COVID-19 pandemic gives new sense of urgency to the need for regulatory reform

Pre-COVID, health providers across the country were working to redesign care delivery. Yet, progress was inhibited by regulations more reflective of yesterday’s technology and outdated provider reimbursement policies. The COVID-19 crisis can change that.

Winston Churchill famously said, "Never let a good crisis go to waste." While there is certainly nothing good about the coronavirus pandemic, it has catalyzed the transformation of American health care by accelerating progress in crucial areas.

The notion of a silver lining is not new. Others have suggested the far-reaching positive effects of the crisis from a regulatory perspective. I want to comment, however, on the opportunity the rollback of federal regulations presents in the area of telemedicine, specifically.

First, I commend the Centers for Medicare & Medicaid Services, Congress and the Department of Health and Human Services for their swift response to the COVID-19 crisis. Hundreds of CMS waivers now provide essential and much-needed flexibility for hospitals and health systems in areas hardest hit by the virus. These waivers have allowed the creation of additional hospital capacity and improved our ability to care for high patient volumes by streamlining the work of front-line providers, expanding the role of Advanced Clinical Practitioners, and reducing burdensome reporting requirements.

For many rural health systems where the surge of patients has not materialized, the regulatory relief is equally welcome. While we stand ready to respond, the unprecedented flexibility has, among other things, allowed us to adopt the tools essential for health care to join the digital revolution.

Pre-COVID, health systems across the country were working to redesign care delivery to improve access and convenience, and mirror the kind of experience consumers have come to expect in other parts of their lives such as banking, air travel and retail. Strategic plans aspired for the widespread use of innovative technology and telemedicine services, such as patient self-scheduling, video visits and e-visits. Yet progress was often inhibited by regulations more reflective of yesterday’s technology and provider reimbursement policies that excluded a wide range of service providers, as well as urban consumers and, most importantly, did not recognize consumer demand for visits from home.

The pandemic created a new sense of urgency to digital transformation both by consumers who needed to see their doctor but could no longer have face-to-face visits and by health systems experiencing precipitous drops in revenue as a result.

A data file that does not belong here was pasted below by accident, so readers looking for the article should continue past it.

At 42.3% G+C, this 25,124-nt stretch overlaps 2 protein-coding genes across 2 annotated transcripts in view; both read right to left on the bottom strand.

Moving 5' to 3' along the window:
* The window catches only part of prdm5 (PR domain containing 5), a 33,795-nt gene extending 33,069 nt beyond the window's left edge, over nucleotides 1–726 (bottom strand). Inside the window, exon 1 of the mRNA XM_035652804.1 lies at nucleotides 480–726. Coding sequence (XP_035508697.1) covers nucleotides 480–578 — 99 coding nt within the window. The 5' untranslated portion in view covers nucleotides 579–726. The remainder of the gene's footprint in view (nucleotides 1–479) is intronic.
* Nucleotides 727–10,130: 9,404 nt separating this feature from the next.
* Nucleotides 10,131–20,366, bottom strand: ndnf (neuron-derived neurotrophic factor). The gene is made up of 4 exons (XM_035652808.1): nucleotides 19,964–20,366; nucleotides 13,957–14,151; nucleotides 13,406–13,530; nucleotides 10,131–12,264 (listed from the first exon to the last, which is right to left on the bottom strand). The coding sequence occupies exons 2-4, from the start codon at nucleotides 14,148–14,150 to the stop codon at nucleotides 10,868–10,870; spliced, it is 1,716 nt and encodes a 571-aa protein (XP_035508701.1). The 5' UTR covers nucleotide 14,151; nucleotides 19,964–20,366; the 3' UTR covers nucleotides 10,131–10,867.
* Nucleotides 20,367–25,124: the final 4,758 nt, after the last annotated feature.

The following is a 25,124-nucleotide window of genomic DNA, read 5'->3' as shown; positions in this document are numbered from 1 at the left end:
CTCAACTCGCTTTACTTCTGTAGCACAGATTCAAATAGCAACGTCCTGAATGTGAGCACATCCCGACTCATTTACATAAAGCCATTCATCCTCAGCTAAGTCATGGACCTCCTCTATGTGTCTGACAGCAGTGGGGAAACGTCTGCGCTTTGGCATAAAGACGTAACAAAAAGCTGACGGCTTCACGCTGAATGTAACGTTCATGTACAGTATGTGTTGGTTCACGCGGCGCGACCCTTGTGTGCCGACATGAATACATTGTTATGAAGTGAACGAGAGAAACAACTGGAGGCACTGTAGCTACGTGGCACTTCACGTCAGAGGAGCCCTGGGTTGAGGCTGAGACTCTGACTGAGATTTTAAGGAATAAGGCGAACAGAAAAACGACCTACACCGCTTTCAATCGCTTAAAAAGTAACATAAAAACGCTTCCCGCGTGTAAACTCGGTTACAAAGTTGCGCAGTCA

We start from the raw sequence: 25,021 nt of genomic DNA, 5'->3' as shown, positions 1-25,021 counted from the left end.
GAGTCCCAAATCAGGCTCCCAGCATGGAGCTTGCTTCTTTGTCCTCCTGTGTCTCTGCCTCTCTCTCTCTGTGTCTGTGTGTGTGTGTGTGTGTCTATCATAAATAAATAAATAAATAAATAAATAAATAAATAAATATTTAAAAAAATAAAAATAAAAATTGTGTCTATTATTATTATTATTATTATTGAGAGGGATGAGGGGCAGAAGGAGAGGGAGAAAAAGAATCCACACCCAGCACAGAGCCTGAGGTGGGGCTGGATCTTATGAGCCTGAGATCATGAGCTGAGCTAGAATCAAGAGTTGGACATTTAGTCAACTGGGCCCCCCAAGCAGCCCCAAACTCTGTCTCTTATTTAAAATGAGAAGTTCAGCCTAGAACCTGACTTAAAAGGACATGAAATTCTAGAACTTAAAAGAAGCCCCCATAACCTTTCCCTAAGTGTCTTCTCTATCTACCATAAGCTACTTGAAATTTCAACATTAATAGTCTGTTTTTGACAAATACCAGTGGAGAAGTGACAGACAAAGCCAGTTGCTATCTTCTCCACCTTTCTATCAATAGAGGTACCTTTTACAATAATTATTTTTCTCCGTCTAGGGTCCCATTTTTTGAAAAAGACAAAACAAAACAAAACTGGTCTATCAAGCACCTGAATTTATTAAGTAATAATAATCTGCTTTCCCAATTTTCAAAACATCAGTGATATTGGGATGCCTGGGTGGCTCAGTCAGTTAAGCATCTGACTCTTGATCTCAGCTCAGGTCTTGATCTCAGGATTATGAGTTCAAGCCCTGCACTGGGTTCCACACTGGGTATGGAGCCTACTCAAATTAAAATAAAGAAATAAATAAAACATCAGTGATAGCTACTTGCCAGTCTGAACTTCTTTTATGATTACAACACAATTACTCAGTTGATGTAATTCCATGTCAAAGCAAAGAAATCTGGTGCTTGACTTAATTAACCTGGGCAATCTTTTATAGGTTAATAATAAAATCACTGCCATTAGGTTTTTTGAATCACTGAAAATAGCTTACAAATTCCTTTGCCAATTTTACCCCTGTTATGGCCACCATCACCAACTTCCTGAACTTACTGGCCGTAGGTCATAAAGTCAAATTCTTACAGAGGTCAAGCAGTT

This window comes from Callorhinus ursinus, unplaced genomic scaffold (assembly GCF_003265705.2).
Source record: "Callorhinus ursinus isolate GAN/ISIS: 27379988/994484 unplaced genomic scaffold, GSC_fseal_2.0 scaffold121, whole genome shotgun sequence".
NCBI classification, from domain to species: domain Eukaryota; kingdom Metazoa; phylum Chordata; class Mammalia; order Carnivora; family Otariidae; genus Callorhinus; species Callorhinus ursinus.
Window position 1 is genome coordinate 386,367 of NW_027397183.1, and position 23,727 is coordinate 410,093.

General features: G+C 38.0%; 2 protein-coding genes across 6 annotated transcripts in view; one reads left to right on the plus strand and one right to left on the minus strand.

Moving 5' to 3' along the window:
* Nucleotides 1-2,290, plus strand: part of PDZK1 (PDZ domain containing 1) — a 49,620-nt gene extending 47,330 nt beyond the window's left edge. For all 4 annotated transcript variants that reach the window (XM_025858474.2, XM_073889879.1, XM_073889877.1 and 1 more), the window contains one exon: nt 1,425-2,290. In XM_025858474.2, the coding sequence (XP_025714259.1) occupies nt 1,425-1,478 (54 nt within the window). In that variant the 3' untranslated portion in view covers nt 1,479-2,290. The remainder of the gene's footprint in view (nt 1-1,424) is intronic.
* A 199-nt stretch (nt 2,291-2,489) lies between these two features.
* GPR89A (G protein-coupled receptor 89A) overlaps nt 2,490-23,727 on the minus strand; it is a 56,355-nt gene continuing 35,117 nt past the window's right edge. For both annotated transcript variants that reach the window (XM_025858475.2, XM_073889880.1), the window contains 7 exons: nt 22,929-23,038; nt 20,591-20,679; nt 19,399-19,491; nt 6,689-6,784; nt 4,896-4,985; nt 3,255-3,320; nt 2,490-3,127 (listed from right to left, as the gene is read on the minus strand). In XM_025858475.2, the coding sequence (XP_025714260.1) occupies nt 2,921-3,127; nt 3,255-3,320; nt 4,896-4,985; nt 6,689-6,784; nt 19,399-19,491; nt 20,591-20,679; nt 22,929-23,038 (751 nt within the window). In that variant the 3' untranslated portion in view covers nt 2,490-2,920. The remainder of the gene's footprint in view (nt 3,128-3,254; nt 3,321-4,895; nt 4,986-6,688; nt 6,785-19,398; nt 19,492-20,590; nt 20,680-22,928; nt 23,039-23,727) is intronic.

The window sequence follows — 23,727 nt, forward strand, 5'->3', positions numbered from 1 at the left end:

With the CMS waivers in place, we’re now able to bill for services conducted via telehealth by a broad range of providers for patients living in urban and rural areas, even when the patient is at home. Most of our appointments are by telephone, however, because many of our patients throughout our mostly rural service area have limited access to computers or smartphones and, in many cases, broadband technology. And with the pandemic threatening the survival of rural health care itself, entire communities may be left with telemedicine as their first option for routine care.

With regulatory barriers removed, the health care field has made significant progress. At Carilion, for example, what we thought would take us two years, we were able to accomplish in a matter of days. Now 75 percent of our ambulatory visits are virtual.

We’re conducting visits in multiple specialties, including family medicine, psychiatry, orthopaedics, dermatology and pediatrics, and across our mostly rural geographic footprint, with providers and patients reporting high levels of satisfaction.

Now that the telemedicine genie is out of the bottle, we must take the opportunity to make lasting policy changes to improve access and deliver better care for the growing number of patients who need it. We hope CMS will adopt the current waivers as part of a comprehensive overhaul to reflect the need for health care that serve people in the safest settings, including their homes.

While the pandemic has exposed many vulnerabilities in the U.S., it has also offered us great lessons. It has shown how we can collaborate in new ways to support one another -- something we could not have asked had it not been asked of us. So, I am hopeful for our future. I am confident that we will emerge -- both as a nation and an industry -- smarter, better, and stronger.

Nancy Howell Agee is President and CEO of Carilion Clinic, an integrated health care delivery system based in Roanoke, Va. She has been repeatedly named among the nation’s "100 Most Influential Leaders in Health Care" and "Top 25 Women Leaders."


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